Machine learning is a fascinating subdiscipline of artificial intelligence and its vastness facilities natural language processing to evaluate public policy and public opinions. Social media data is a treasure trove for data scientists, and coupled with machine learning, can extend the arsenal of public administration. Heyward started extracting Twitter data via RStudio (an Integrated Development Environment for the R Programming language) with the rtweet package developed by Michael Kearney to study the public opinions of COVID-19, including prevention and risk management measures, and public policy interventions in February 2021. Retweets are excluded from data extraction. Datasets are created with each extraction and are saved as .CSV files. The extraction of Delta Variant Twitter data began as the variant became dominant in the United States and the extraction of Vaccine Booster Twitter data began as formal deliberations of the availability of the booster shot commenced. The text of tweets is cleaned in RStudio by removing punctuations, http links, stopwords, digits, other symbols and capital letters which are transformed to lowercase letters for preparation of the emotions analysis. Lexicons are dictionaries that ascribe words to positive and negative sentiments and emotions. Employing multiple lexicons can yield varying results that can extend understanding of sentiments and emotions. The NRC lexicon, developed by Saif Mohammad and Peter Turney, and the Bing lexicon, developed by Bing Lui, were employed in the emotions analysis of the Delta Variant and Vaccine Booster tweets. There are numerous methods for evaluating tweets that are inclusive of, but not limited to, the analysis of the sources of tweets, positive and negative emotions found in tweets and words that contribute to positive and negative emotions.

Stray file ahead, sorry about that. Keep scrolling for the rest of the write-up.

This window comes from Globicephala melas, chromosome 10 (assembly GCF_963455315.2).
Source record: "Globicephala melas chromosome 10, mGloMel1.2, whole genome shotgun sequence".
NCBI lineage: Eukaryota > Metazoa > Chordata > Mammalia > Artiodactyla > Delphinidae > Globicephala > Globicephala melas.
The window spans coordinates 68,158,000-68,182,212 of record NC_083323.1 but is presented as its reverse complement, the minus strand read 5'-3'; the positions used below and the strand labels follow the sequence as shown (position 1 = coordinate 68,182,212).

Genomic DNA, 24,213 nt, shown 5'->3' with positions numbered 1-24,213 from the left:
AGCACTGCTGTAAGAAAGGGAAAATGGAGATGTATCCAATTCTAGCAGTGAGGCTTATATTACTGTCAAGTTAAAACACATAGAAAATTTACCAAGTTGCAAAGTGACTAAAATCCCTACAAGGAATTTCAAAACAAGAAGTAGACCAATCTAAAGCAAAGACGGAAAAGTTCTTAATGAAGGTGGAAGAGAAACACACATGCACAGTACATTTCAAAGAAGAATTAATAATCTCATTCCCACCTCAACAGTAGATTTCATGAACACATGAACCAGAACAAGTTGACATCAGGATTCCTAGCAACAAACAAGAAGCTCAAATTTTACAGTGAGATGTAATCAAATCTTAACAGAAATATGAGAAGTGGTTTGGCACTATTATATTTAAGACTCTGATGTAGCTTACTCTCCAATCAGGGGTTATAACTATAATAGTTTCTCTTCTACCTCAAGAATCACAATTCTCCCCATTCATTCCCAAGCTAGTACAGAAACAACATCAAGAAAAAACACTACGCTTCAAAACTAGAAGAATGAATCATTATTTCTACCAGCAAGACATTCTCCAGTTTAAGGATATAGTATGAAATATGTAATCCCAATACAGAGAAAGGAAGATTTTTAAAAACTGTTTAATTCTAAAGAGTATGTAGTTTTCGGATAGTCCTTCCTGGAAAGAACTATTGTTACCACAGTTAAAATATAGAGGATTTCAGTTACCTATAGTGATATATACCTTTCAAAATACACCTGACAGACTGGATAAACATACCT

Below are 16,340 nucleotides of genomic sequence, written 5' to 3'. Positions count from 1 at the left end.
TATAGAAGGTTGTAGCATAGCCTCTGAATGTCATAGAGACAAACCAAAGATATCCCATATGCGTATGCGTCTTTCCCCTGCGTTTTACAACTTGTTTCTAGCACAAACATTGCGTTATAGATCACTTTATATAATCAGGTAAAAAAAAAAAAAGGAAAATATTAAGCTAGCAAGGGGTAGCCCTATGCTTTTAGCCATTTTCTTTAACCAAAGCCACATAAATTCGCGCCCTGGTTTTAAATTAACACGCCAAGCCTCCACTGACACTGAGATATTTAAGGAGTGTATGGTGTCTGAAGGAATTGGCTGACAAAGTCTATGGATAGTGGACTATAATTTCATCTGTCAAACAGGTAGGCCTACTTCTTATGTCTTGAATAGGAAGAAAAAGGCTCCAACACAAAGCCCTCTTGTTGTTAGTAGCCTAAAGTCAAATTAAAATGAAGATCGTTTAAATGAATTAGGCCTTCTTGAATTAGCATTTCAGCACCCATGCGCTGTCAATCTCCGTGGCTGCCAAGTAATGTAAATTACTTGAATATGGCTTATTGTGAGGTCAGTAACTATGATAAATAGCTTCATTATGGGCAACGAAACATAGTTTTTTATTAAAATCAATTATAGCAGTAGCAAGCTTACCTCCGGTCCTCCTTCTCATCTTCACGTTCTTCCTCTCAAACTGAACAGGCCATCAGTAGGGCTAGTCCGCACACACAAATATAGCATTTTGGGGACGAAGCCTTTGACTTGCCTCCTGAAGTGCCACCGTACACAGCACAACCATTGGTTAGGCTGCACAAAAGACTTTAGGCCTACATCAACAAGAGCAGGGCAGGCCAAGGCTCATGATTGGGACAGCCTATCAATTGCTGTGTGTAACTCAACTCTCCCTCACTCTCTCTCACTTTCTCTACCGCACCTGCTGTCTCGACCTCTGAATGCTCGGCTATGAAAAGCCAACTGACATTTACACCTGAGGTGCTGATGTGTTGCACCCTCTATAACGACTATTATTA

The Delta Variant Twitter data employed in the emotions analysis was extracted on September 24, 2021 and yielded 17,918 tweets from the September 20-24, 2021 time period. A subsequent Delta Variant Twitter dataset was created retaining tweets resulting from Twitter for Android, Twitter for iPad, Twitter for iPhone, Twitter for Mac and Twitter Web App sources. This step reduced the number of tweets to 13,894. The Vaccine Booster Twitter data employed in the emotions analysis was extracted on the same day and yielded 17,615 tweets from the September 18-24, 2021 time period. A subsequent Vaccine Booster Twitter dataset was created, retaining tweets from the same Tweet sources and netted 12,424 tweets. See Figure 1 for the Delta Variant No Hashtag Tweets by Tweet Source Donut Chart. The Twitter Web App was the top source for Delta Variant tweets at 40.02% and then Twitter for iPhone (31.92%), Twitter for Android (23.76%), Twitter for iPad (4.18%) and Twitter for Mac (0.12%) respectively. See Figure 2 for Words Contributed to Positive and Negative Emotions Found in Delta Variant No Hashtag Tweets. Figure 2 depicts the emotions and words that contributed to the emotions found in Delta Variant tweets. The words found in Delta Variant tweets ascribed more to the positive emotion than the negative emotion when using the NRC lexicon. The word “vaccine” emerged as the most used and was ascribed to the positive emotion.